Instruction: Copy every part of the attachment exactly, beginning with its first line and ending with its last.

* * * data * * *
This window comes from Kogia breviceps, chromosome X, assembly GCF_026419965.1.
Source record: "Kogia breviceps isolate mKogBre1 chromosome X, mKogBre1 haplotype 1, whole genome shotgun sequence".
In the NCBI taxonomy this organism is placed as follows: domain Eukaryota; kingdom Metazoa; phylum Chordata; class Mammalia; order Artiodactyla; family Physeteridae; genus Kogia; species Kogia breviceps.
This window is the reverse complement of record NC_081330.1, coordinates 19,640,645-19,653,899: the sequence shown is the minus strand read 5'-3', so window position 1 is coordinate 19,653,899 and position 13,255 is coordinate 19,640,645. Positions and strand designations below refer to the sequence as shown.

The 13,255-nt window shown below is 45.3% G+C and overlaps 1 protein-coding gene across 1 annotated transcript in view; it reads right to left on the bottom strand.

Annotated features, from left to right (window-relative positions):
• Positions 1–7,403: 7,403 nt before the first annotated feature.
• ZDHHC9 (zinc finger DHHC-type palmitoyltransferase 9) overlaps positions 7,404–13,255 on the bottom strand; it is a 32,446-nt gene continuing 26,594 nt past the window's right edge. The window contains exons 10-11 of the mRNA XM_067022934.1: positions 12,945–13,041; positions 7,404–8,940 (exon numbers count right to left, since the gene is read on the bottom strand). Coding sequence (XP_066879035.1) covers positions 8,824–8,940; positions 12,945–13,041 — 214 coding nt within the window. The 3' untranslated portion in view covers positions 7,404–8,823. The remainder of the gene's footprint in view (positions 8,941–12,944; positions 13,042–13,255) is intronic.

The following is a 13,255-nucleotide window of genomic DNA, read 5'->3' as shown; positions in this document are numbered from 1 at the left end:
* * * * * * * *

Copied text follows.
This window comes from Kogia breviceps, chromosome X, assembly GCF_026419965.1.
Source record: "Kogia breviceps isolate mKogBre1 chromosome X, mKogBre1 haplotype 1, whole genome shotgun sequence".
In the NCBI taxonomy this organism is placed as follows: domain Eukaryota; kingdom Metazoa; phylum Chordata; class Mammalia; order Artiodactyla; family Physeteridae; genus Kogia; species Kogia breviceps.
This window is the reverse complement of record NC_081330.1, coordinates 19,640,645-19,653,899: the sequence shown is the minus strand read 5'-3', so window position 1 is coordinate 19,653,899 and position 13,255 is coordinate 19,640,645. Positions and strand designations below refer to the sequence as shown.

The 13,255-nt window shown below is 45.3% G+C and overlaps 1 protein-coding gene across 1 annotated transcript in view; it reads right to left on the bottom strand.

Annotated features, from left to right (window-relative positions):
• Positions 1–7,403: 7,403 nt before the first annotated feature.
• ZDHHC9 (zinc finger DHHC-type palmitoyltransferase 9) overlaps positions 7,404–13,255 on the bottom strand; it is a 32,446-nt gene continuing 26,594 nt past the window's right edge. The window contains exons 10-11 of the mRNA XM_067022934.1: positions 12,945–13,041; positions 7,404–8,940 (exon numbers count right to left, since the gene is read on the bottom strand). Coding sequence (XP_066879035.1) covers positions 8,824–8,940; positions 12,945–13,041 — 214 coding nt within the window. The 3' untranslated portion in view covers positions 7,404–8,823. The remainder of the gene's footprint in view (positions 8,941–12,944; positions 13,042–13,255) is intronic.

The following is a 13,255-nucleotide window of genomic DNA, read 5'->3' as shown; positions in this document are numbered from 1 at the left end: